Monday, January 10, 2011

smokescreens

The recent shooting in Arizona has sparked a media sensation, sent shock waves through the government and both parties, and has begun to stoke the debate over gun rights. People all across the country are trying to understand what happened and why, and are trying to appropriate blame to those who they feel deserve it.

Some of the reactions to this have been understandable. For one thing, Sarah Palin has removed a picture of a U.S. map dotted with gun sights (Talk Radio Host Tammy Bruce said they were "simply crosshairs like you'd see on maps" and said they could be seen as "surveyor's symbols.") The interesting thing about this is that, if these symbols were truly meant to be innocent "surveyor's symbols," why would Palin feel compelled to take them down? Out of respect for the shooting of a woman she had clearly targeted (pun intended) as an opponent to be run out of office.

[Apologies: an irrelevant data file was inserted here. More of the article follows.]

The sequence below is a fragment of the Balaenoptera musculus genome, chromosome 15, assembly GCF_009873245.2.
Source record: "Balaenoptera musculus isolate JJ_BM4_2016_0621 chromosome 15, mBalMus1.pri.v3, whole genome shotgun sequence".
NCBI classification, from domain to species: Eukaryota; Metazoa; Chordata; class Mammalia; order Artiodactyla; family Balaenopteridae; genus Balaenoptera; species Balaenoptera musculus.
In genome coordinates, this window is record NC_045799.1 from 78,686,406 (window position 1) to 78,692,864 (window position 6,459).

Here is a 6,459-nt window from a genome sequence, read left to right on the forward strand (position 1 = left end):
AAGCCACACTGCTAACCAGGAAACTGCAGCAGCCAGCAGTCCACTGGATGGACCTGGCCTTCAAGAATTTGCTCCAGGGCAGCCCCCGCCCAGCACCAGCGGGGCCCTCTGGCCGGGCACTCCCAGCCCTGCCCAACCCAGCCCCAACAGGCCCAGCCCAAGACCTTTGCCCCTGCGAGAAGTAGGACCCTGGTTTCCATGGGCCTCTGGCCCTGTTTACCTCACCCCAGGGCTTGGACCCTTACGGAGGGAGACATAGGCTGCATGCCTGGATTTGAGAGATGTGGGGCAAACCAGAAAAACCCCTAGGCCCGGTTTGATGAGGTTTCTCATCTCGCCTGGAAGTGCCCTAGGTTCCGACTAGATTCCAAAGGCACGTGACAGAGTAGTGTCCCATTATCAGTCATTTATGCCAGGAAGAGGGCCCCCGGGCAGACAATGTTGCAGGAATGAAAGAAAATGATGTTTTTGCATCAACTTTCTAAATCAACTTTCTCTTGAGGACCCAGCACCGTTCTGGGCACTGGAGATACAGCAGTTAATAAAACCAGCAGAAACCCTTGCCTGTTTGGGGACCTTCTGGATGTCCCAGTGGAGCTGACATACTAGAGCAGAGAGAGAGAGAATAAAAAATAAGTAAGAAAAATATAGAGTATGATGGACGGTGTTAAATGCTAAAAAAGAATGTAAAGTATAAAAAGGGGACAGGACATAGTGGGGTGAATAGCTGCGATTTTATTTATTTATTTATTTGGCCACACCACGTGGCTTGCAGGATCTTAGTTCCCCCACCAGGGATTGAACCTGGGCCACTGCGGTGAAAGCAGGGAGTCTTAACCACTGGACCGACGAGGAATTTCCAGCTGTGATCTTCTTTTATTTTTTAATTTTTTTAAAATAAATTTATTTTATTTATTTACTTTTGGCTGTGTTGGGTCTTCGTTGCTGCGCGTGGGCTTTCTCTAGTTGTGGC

Some reactions, on the other hand, are no less crazy but much more convoluted. For example, The GOP backpedaling and claiming that their obstructionist rhetoric and continual fear-mongering over HCR was in no way a reason for the attack. This is odd, considering that this is not a direct conclusion anyone would draw from reading into the facts of the incident. If anyone bothered to look into what happened, it is pretty obvious that, while there are some implications, the direct reason for the attack is currently unknown. So, why would the GOP go through the trouble.

I think it's because they are now having to go on the defensive in the media environment that they helped form. They are trying to send up a smoke screen of disinformation and denial the preempts any accusation that they indirectly led to the shooting in AZ.

I don't want to read into their actions, but they do raise some eyebrows. It's similar to denying a crime to the cops that they didn't know about in the first place.

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